KEOSAUQUA — Members of Van Buren and Harmony school boards met during Van Buren’s regular board meeting on Oct. 16 to discuss sharing opportunities between the two school districts.
As a result of the meeting, school board members will tour the four school buildings in the two districts over a two-week period and study future sharing ideas.
Van Buren board members will tour Harmony’s facilities Wednesday, Oct. 30, and Saturday, Nov. 2 at 9:30 a.m.
Harmony board members will tour Van Buren on Nov. 4 and Nov. 7.
Van Buren and Harmony already share junior high football and are in the process of sharing some transportation and curriculum director functions.
The Van Buren school board, during its regular meeting, discussed its strategic planning for building improvements and approved bids for repair work stemming from last May’s storm that damaged the schools athletic fields.
Action and discussion items included:
• Strategic planning on building improvements: Superintendent Pam Ewell presented a draft entitled “Planning for the Future- Building Improvements Fall 2013-15.”
From October through December, the plan calls for a needs and analysis survey with all staff, parents, board members and community members. It includes tours of the buildings. Among other things, the board will discuss what they perceive as the needs of the district and compare it with what the staff reports and then see what the overlapping needs are.
• Kuno update: Students are “doing great taking care of their devices,” said Chuck Banks, principal at the high school. “The Kunos are continuing to be infused into instruction each day.”
According to digital integration specialist Renee Thomas, so far, there have been four cracked/broken screens, with each family being billed $75.00. There have been some issues to work through, she stated. Connectivity is the biggest issue, as well as working with the vendor on other issues.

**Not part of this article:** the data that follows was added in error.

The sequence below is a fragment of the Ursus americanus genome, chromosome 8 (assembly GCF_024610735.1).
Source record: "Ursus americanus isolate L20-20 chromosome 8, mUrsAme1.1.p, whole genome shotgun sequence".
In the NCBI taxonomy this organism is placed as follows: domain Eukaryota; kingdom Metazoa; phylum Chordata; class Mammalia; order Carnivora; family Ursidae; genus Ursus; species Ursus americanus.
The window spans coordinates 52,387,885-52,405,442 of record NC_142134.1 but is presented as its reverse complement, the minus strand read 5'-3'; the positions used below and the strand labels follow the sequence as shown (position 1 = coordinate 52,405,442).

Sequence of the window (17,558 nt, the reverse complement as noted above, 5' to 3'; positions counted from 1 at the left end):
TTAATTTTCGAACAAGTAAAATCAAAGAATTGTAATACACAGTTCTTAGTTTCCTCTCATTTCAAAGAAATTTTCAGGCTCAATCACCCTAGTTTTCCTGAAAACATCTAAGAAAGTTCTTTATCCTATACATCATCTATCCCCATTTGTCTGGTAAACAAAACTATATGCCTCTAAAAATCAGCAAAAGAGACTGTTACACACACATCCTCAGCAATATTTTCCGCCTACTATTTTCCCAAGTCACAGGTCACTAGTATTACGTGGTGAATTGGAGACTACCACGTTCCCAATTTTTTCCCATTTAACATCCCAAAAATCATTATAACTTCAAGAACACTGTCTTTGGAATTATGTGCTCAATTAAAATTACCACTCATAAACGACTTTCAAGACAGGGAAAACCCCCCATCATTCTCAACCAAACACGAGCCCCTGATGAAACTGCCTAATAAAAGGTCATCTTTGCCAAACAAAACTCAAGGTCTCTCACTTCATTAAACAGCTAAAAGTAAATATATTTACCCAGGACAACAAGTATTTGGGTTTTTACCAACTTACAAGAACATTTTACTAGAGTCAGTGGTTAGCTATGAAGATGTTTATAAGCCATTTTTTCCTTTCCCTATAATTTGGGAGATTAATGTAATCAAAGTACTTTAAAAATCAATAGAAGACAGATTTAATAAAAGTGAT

• Fence proposals: In June, the board received proposals from Gullett Fence Company, Ottumwa, to fix the baseball field and football practice field fences, which were damaged due to the May 30 storm. The board chose to spend $8,200 for a 6-foot-high fence at the baseball field and spend $600 to repair the football fence. The recommendation for the baseball field was a 12-feet-high fence, which would cost $5,500 more.
However, the board balked at the extra 6 feet.
It has been believed that the short distance between home plate and the outfield fence and close back stop are the main reasons why Van Buren hasn’t been selected to host district baseball tournament play.
However, Banks said, “those aren’t requirements, only recommendations by the state. The only place we would play that has a 50-foot backstop is Principal Park. The main reason why we don’t host district baseball games is geography.”
“There’s no difference between having a 6- or 12-feet-high fence,” said Steingreaber, who supported the the 6-feet bid.
The board also approved a quote for batting cages for softball and baseball to replace ones destroyed by the May 30 storm. All posts are set in concrete. There was no concrete for the originals. Cost of the cage is $2,666 for frame and $1,639 for netting for the softball cage and $3,035 for frame and $2,079 for netting for baseball cage.
All told, the district received $57,000 from insurance for the wind storm damage, which included the toppling of the “crow’s nest” at the football field. The repairs cost more than the district received for insurance settlement, partly because of the concrete work that was included in the repairs to the football field.
• The board discussed an error in the estimate for the baseball field project. Hesler Lawn and Landscape requested a bid from a vendor for 8,100 square feet of sod for the infield (baseball infields are 90 feet by 90 feet). The supplier instead inverted the first two numbers and gave a bid for 1,800 square feet. The error was discovered after the district awarded the contract. Board member Rick Plowman asked about responsibility.
“It was an honest mistake,” said Ewell. Board president Stan Whitten said Kirkhart Skidloader and Trenching and Hesler “both discounted the prices because of the project.”